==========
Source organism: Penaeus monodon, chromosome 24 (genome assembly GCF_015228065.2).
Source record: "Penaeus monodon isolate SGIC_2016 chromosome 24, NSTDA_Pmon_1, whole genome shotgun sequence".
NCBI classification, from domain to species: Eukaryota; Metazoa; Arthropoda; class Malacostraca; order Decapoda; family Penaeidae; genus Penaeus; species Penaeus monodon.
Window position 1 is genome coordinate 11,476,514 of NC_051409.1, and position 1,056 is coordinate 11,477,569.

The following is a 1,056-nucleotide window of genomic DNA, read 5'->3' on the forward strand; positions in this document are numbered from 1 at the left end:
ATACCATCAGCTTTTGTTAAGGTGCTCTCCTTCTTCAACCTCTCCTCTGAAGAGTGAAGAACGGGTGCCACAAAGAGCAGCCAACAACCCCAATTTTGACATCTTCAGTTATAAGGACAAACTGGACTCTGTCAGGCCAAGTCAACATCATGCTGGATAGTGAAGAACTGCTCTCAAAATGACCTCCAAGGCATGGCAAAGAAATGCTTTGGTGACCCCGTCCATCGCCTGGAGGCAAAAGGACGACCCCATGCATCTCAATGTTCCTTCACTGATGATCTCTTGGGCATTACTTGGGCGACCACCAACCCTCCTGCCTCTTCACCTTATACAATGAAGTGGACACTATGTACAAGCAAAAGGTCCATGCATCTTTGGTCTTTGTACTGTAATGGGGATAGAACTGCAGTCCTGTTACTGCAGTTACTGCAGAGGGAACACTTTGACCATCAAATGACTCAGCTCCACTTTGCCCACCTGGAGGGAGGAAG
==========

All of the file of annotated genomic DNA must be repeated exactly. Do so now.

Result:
Source organism: Penaeus monodon, chromosome 24 (genome assembly GCF_015228065.2).
Source record: "Penaeus monodon isolate SGIC_2016 chromosome 24, NSTDA_Pmon_1, whole genome shotgun sequence".
NCBI classification, from domain to species: Eukaryota; Metazoa; Arthropoda; class Malacostraca; order Decapoda; family Penaeidae; genus Penaeus; species Penaeus monodon.
Window position 1 is genome coordinate 11,476,514 of NC_051409.1, and position 1,056 is coordinate 11,477,569.

The following is a 1,056-nucleotide window of genomic DNA, read 5'->3' on the forward strand; positions in this document are numbered from 1 at the left end:
ATACCATCAGCTTTTGTTAAGGTGCTCTCCTTCTTCAACCTCTCCTCTGAAGAGTGAAGAACGGGTGCCACAAAGAGCAGCCAACAACCCCAATTTTGACATCTTCAGTTATAAGGACAAACTGGACTCTGTCAGGCCAAGTCAACATCATGCTGGATAGTGAAGAACTGCTCTCAAAATGACCTCCAAGGCATGGCAAAGAAATGCTTTGGTGACCCCGTCCATCGCCTGGAGGCAAAAGGACGACCCCATGCATCTCAATGTTCCTTCACTGATGATCTCTTGGGCATTACTTGGGCGACCACCAACCCTCCTGCCTCTTCACCTTATACAATGAAGTGGACACTATGTACAAGCAAAAGGTCCATGCATCTTTGGTCTTTGTACTGTAATGGGGATAGAACTGCAGTCCTGTTACTGCAGTTACTGCAGAGGGAACACTTTGACCATCAAATGACTCAGCTCCACTTTGCCCACCTGGAGGGAGGAAG